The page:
The combination of chest waders and lifejacket is not the most flattering of outdoor looks but it has become my regular attire this summer. Once or twice a week I am out monitoring a reedbed population of Reed Warblers as part of what we hope will become an important long-term study. Thanks to the generosity of the landowner we are able to monitor the nesting behaviour and breeding success of a sizeable Reed Warbler population using a series of old gravel workings.
While many of our long-distance migrants are undergoing substantial declines, the Reed Warbler is currently showing an increase in abundance and so it has received rather less attention than is, perhaps, desirable. The Reed Warbler is an important host for the Cuckoo, a species which is in decline, and it is important for us to learn more about Reed Warbler populations and the extent to which Cuckoos use them. So far, this season has not been that good for the Cuckoos parasitizing our reedbed warblers. Some of the reedbeds on the site are rather exposed and the strong winds of late May resulted in many nests losing their contents, as the reed stems to which the nests were attached bent over in the wind. This resulted in the loss of some Cuckoo eggs and chicks. The Reed Warblers will try again though, as will the Cuckoos over the short time they remain in the country.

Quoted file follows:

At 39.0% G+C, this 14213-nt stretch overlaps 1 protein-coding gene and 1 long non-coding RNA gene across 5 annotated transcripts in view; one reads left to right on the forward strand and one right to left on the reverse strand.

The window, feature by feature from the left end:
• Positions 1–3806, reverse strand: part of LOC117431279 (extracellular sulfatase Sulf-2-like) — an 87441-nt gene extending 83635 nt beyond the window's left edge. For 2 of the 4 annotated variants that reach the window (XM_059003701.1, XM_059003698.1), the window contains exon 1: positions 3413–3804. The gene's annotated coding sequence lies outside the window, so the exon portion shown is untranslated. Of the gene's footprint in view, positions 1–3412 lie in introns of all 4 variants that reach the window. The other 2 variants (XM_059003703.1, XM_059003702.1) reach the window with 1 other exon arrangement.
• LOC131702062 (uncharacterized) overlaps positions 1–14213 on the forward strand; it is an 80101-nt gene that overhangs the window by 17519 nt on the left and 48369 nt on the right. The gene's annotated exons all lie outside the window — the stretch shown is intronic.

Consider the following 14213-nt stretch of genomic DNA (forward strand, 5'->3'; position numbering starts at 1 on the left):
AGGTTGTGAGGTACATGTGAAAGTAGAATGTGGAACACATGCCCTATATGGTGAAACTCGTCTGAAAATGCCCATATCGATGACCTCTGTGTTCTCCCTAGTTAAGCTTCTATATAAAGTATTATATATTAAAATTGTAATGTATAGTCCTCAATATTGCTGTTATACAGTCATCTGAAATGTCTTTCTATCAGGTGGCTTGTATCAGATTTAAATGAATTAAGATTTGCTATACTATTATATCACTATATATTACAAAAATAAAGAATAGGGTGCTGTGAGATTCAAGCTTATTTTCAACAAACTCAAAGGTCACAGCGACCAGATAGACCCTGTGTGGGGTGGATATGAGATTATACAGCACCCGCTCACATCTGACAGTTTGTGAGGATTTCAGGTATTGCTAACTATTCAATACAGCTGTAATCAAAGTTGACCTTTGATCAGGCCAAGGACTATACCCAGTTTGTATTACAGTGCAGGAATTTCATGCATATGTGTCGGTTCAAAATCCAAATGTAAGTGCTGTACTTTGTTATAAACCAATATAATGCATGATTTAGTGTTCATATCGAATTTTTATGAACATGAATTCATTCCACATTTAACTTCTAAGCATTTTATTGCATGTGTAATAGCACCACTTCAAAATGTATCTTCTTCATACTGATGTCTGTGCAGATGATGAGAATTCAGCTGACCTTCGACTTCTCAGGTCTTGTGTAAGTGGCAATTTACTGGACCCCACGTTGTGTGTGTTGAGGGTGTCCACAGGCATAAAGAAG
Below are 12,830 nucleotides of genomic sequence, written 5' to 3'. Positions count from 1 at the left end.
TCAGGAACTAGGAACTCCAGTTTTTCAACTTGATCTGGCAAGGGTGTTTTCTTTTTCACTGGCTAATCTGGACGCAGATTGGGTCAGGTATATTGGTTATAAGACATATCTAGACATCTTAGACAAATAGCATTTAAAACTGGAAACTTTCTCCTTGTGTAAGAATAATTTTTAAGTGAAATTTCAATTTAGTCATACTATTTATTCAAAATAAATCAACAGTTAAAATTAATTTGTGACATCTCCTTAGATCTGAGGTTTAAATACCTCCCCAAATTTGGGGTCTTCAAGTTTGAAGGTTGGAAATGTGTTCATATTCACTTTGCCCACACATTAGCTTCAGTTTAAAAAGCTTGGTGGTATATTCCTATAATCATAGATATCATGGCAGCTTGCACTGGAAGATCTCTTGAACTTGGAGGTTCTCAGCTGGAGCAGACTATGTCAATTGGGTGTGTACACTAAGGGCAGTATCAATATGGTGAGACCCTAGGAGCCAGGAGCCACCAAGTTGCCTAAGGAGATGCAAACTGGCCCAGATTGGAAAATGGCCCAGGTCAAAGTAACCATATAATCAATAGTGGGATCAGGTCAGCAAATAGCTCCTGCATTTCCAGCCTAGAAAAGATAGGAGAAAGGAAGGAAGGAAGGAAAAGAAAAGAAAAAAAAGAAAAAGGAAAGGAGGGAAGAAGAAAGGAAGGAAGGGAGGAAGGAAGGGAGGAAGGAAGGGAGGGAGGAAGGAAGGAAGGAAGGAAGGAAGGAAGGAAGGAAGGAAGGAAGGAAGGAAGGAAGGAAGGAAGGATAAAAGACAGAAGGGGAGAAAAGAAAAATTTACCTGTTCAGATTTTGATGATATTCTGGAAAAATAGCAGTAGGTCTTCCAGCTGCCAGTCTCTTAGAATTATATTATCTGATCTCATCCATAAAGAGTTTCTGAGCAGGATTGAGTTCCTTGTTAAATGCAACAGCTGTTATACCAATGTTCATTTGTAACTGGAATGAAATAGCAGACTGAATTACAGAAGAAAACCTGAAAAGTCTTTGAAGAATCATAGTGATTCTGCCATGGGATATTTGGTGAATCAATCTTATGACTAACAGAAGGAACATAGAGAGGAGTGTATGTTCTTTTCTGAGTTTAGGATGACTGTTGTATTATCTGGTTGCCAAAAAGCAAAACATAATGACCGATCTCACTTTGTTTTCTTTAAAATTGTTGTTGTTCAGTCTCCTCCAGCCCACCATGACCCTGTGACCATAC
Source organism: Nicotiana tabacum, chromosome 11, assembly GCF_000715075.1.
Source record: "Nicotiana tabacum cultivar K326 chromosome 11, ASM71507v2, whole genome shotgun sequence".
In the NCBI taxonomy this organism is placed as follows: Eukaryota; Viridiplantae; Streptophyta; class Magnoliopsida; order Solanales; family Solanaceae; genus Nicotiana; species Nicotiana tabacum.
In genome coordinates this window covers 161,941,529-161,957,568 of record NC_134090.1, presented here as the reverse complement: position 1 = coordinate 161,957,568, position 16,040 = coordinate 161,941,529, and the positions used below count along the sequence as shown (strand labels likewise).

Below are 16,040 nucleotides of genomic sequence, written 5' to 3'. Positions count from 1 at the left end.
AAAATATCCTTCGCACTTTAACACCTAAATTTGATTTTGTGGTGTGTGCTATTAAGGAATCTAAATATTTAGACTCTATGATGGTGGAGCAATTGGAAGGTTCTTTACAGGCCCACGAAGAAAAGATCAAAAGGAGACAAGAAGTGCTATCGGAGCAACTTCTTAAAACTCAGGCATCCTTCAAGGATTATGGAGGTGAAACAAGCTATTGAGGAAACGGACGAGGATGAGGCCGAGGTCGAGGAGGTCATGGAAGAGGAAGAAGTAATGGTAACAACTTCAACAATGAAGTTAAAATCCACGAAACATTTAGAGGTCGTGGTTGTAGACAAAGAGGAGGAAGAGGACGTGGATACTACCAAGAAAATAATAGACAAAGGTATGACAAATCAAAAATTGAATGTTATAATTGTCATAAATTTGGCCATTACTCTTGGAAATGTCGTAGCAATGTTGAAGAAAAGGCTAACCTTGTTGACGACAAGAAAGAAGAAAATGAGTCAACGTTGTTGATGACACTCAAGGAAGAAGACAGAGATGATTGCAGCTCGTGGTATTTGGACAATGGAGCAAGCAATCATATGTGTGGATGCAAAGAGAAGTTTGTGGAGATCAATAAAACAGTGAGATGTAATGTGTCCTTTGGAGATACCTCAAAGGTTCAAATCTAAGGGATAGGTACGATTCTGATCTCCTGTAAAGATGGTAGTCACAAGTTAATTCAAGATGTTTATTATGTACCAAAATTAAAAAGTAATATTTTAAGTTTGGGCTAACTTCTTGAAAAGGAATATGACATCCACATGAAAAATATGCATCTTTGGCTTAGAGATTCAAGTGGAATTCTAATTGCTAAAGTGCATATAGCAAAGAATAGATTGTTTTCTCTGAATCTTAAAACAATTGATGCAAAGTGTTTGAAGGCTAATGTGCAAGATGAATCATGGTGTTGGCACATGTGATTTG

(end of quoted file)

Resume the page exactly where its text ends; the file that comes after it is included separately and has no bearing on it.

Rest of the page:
One aspect of our work that is of particular interest is the pattern of breeding attempts. Some authors suggest that Reed Warblers have three broods in a season, while others think that the three broods are actually three waves of breeding: the first and last being attempts by older birds (in effect first and second broods), while the second wave is made up of young birds (in their first year of life) who return to the breeding grounds somewhat later in the summer. To test this, we are attempting to fit rings to all of the chicks reared on the site to see if and when we recapture them in future years. In order to be systematic about the recapturing component of our work, we operate a series of nets in set positions, once every ten days.
Monitoring the nests also provides information on breeding success. Last year, for example, the number of eggs laid (3.67 per nest) was lower than the national average but the survival of the nests through to fledging was higher, so that the number of fledglings produced per breeding attempt was similar to that at other UK sites. Large-scale, long-term studies are uncommon, which makes our work particularly important. It is going to be fascinating to see what we discover over the coming years.